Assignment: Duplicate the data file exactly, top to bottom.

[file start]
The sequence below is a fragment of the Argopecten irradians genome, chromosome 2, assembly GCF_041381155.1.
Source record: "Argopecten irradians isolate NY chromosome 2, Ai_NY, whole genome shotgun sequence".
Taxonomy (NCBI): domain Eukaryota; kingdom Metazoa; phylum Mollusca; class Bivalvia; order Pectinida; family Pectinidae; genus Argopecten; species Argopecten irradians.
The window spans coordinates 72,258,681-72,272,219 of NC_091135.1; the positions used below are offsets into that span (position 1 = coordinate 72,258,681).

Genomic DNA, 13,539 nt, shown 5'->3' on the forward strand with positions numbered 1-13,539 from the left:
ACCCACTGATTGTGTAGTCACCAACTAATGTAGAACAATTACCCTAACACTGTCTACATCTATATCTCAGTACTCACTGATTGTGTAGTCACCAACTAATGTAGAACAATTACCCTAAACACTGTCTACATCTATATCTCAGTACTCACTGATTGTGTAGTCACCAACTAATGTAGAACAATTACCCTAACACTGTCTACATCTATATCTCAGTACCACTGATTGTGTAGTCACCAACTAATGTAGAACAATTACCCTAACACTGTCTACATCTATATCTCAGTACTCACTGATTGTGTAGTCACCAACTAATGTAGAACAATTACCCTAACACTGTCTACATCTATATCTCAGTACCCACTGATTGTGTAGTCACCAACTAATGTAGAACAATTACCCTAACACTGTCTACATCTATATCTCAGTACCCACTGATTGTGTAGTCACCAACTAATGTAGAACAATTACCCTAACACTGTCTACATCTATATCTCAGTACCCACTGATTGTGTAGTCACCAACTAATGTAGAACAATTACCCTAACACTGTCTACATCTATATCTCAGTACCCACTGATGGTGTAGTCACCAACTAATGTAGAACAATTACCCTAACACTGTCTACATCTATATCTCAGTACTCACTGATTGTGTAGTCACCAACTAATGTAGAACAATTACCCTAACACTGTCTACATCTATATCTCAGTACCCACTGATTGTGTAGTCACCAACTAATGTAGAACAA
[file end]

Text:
The sequence below is a fragment of the Argopecten irradians genome, chromosome 2, assembly GCF_041381155.1.
Source record: "Argopecten irradians isolate NY chromosome 2, Ai_NY, whole genome shotgun sequence".
Taxonomy (NCBI): domain Eukaryota; kingdom Metazoa; phylum Mollusca; class Bivalvia; order Pectinida; family Pectinidae; genus Argopecten; species Argopecten irradians.
The window spans coordinates 72,258,681-72,272,219 of NC_091135.1; the positions used below are offsets into that span (position 1 = coordinate 72,258,681).

Genomic DNA, 13,539 nt, shown 5'->3' on the forward strand with positions numbered 1-13,539 from the left:
ACCCACTGATTGTGTAGTCACCAACTAATGTAGAACAATTACCCTAACACTGTCTACATCTATATCTCAGTACTCACTGATTGTGTAGTCACCAACTAATGTAGAACAATTACCCTAAACACTGTCTACATCTATATCTCAGTACTCACTGATTGTGTAGTCACCAACTAATGTAGAACAATTACCCTAACACTGTCTACATCTATATCTCAGTACCACTGATTGTGTAGTCACCAACTAATGTAGAACAATTACCCTAACACTGTCTACATCTATATCTCAGTACTCACTGATTGTGTAGTCACCAACTAATGTAGAACAATTACCCTAACACTGTCTACATCTATATCTCAGTACCCACTGATTGTGTAGTCACCAACTAATGTAGAACAATTACCCTAACACTGTCTACATCTATATCTCAGTACCCACTGATTGTGTAGTCACCAACTAATGTAGAACAATTACCCTAACACTGTCTACATCTATATCTCAGTACCCACTGATTGTGTAGTCACCAACTAATGTAGAACAATTACCCTAACACTGTCTACATCTATATCTCAGTACCCACTGATGGTGTAGTCACCAACTAATGTAGAACAATTACCCTAACACTGTCTACATCTATATCTCAGTACTCACTGATTGTGTAGTCACCAACTAATGTAGAACAATTACCCTAACACTGTCTACATCTATATCTCAGTACCCACTGATTGTGTAGTCACCAACTAATGTAGAACAA